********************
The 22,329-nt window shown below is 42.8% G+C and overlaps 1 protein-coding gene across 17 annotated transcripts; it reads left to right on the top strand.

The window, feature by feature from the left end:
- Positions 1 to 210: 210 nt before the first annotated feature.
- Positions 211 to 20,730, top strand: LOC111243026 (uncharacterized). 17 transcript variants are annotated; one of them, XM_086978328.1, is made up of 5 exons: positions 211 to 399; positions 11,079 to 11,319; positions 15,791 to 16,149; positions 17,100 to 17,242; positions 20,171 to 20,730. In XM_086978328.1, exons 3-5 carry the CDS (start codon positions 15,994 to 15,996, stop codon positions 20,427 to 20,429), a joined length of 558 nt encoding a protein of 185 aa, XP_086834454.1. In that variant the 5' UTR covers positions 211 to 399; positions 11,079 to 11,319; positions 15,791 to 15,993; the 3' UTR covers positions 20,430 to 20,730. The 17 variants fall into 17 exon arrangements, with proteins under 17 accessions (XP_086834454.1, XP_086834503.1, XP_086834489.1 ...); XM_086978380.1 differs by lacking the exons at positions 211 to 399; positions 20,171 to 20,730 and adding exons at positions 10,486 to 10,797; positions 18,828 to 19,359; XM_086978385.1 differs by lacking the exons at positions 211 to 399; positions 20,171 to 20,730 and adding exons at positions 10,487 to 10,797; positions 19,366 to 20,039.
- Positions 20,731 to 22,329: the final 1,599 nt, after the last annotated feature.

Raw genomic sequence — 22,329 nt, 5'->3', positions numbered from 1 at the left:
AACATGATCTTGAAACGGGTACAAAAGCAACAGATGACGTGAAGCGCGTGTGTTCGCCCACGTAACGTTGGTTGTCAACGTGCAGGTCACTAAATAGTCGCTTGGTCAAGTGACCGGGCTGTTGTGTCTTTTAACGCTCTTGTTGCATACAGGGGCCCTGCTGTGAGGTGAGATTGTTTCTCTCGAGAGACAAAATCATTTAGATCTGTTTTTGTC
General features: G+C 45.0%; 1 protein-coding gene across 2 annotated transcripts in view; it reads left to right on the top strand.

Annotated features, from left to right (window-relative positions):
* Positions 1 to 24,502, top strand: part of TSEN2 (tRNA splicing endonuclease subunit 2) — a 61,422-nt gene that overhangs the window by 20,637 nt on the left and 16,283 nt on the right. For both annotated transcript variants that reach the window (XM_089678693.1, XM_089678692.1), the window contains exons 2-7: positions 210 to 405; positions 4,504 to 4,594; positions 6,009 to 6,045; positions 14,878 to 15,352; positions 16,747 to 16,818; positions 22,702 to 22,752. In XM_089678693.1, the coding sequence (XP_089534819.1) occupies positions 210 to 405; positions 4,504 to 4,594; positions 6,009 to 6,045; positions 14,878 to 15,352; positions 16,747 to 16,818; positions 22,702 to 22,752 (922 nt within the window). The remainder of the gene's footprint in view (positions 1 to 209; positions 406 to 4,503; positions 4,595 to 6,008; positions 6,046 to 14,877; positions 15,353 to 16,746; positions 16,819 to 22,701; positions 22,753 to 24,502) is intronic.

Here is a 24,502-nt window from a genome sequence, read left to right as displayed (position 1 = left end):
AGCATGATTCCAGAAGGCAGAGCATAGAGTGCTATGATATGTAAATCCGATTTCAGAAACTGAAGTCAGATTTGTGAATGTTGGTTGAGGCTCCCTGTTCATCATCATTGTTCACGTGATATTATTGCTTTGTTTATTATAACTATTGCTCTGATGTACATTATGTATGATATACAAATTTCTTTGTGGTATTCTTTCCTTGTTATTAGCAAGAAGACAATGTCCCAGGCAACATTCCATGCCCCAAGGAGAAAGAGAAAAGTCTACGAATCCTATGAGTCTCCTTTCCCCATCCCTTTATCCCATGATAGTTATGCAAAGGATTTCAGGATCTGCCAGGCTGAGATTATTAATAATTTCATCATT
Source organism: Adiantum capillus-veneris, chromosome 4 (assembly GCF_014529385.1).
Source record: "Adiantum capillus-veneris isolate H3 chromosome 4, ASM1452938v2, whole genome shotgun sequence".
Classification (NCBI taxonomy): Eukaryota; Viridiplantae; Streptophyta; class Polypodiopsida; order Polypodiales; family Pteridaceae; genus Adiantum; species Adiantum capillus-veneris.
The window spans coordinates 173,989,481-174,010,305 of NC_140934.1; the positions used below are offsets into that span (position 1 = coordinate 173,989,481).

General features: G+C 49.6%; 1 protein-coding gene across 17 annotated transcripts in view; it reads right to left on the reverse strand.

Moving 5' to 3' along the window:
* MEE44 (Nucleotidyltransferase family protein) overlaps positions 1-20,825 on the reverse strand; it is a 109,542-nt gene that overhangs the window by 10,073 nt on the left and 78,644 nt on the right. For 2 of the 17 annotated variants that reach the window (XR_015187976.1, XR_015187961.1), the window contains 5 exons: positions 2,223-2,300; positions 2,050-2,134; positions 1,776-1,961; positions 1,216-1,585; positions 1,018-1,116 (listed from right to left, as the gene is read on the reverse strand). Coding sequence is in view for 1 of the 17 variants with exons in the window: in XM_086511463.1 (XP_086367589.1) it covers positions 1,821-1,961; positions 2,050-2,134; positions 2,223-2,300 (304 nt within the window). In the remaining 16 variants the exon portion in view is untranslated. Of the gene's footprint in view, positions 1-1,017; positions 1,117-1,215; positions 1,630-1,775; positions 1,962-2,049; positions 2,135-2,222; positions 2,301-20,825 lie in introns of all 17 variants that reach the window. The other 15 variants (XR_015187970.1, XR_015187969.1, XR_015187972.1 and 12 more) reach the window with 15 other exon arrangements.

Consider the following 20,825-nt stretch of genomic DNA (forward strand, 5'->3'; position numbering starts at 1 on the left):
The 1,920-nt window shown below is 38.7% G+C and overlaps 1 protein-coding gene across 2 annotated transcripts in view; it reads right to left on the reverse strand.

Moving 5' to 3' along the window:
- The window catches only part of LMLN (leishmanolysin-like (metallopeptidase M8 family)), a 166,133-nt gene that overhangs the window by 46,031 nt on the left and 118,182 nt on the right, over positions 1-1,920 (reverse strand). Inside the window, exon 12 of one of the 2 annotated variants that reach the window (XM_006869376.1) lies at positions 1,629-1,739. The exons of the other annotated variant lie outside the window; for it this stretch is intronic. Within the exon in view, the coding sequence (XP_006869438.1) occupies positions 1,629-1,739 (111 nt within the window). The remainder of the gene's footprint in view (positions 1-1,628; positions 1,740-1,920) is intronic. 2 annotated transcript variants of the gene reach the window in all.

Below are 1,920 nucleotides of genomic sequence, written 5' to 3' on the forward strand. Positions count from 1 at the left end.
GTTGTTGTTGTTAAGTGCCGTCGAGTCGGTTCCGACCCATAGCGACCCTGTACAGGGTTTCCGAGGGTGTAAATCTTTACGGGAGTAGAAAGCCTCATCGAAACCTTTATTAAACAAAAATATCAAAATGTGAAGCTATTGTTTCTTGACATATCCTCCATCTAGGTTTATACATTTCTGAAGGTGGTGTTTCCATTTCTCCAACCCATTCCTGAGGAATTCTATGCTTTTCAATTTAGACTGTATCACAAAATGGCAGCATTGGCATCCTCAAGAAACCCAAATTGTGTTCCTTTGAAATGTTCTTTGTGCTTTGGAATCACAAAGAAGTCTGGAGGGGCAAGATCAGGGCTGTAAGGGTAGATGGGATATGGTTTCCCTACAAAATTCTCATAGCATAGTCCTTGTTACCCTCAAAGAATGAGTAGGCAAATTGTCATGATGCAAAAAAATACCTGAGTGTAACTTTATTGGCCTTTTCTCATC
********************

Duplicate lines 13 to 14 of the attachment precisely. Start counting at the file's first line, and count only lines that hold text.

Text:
Source organism: Adiantum capillus-veneris, chromosome 4 (assembly GCF_014529385.1).
Source record: "Adiantum capillus-veneris isolate H3 chromosome 4, ASM1452938v2, whole genome shotgun sequence".